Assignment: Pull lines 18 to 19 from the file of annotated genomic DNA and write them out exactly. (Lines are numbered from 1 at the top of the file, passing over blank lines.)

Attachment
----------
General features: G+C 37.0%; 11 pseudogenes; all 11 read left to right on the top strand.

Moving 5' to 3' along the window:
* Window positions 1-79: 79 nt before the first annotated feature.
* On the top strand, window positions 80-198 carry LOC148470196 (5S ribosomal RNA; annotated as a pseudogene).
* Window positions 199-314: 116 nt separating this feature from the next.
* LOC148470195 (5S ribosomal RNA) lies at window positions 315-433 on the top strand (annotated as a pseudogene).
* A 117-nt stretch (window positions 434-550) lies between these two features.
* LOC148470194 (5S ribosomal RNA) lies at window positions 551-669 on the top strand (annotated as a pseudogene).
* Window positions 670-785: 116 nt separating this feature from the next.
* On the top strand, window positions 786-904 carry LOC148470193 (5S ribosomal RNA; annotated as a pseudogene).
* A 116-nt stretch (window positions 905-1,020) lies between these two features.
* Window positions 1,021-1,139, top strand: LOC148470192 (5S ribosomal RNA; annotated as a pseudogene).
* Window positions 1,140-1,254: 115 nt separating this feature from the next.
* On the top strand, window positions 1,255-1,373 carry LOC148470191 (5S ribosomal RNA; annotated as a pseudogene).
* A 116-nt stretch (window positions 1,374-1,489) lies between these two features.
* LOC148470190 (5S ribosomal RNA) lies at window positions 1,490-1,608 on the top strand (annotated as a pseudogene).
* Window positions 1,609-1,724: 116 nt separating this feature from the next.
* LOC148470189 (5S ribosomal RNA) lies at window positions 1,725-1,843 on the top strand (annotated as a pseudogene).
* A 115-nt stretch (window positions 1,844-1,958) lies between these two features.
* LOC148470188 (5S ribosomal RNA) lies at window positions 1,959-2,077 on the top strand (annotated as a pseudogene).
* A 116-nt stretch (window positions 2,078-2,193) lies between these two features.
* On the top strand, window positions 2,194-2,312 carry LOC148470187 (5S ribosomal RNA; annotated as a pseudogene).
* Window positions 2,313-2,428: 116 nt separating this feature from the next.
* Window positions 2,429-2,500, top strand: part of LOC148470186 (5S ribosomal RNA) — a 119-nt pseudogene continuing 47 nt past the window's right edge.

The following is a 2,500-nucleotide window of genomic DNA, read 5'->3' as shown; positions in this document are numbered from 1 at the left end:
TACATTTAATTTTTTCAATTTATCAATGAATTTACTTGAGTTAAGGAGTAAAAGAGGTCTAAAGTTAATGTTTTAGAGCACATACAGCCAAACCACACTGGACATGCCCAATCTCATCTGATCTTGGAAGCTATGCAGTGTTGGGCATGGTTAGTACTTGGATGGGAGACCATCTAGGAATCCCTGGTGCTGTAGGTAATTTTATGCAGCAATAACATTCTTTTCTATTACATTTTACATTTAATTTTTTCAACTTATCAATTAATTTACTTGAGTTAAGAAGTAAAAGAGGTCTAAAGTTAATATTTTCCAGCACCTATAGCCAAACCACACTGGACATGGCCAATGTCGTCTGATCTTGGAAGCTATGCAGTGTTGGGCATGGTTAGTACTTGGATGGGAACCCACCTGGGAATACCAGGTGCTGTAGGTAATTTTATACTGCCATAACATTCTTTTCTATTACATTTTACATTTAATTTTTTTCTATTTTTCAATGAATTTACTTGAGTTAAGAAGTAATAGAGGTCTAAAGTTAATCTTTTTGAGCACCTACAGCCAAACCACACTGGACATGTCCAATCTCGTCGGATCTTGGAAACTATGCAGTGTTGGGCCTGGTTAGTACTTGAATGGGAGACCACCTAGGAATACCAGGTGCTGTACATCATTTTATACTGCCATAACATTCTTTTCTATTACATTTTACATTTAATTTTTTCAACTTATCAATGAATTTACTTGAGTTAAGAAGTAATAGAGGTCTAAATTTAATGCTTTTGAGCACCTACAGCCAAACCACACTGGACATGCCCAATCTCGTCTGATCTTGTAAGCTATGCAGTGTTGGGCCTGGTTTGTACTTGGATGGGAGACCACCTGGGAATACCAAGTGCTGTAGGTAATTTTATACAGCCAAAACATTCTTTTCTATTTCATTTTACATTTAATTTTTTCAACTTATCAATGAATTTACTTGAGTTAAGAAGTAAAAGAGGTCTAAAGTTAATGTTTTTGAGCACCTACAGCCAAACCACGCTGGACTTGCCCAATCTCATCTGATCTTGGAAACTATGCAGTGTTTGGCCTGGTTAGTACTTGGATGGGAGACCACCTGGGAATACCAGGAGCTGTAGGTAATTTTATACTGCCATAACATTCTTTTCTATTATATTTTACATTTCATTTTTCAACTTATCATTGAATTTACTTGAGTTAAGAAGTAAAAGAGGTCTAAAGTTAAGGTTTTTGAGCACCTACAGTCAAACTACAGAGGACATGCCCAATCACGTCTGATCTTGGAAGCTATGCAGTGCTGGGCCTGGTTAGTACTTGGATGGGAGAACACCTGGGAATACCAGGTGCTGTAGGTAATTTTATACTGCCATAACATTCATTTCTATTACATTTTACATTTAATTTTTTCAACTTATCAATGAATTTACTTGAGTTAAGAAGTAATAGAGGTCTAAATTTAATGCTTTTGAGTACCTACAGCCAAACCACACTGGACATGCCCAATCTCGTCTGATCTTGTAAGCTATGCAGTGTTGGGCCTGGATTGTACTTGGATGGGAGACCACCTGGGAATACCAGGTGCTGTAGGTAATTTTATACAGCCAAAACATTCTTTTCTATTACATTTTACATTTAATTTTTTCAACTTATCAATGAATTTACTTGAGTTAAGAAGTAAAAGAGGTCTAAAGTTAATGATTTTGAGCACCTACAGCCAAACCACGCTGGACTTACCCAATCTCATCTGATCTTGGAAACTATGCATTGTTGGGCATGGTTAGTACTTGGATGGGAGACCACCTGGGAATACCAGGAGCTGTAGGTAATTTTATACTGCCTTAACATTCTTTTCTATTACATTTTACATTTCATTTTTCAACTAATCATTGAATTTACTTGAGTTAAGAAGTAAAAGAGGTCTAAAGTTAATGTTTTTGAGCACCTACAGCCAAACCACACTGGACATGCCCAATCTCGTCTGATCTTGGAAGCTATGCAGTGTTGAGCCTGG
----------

* LOC148470189 (5S ribosomal RNA) lies at window positions 1,725-1,843 on the top strand (annotated as a pseudogene).
* A 115-nt stretch (window positions 1,844-1,958) lies between these two features.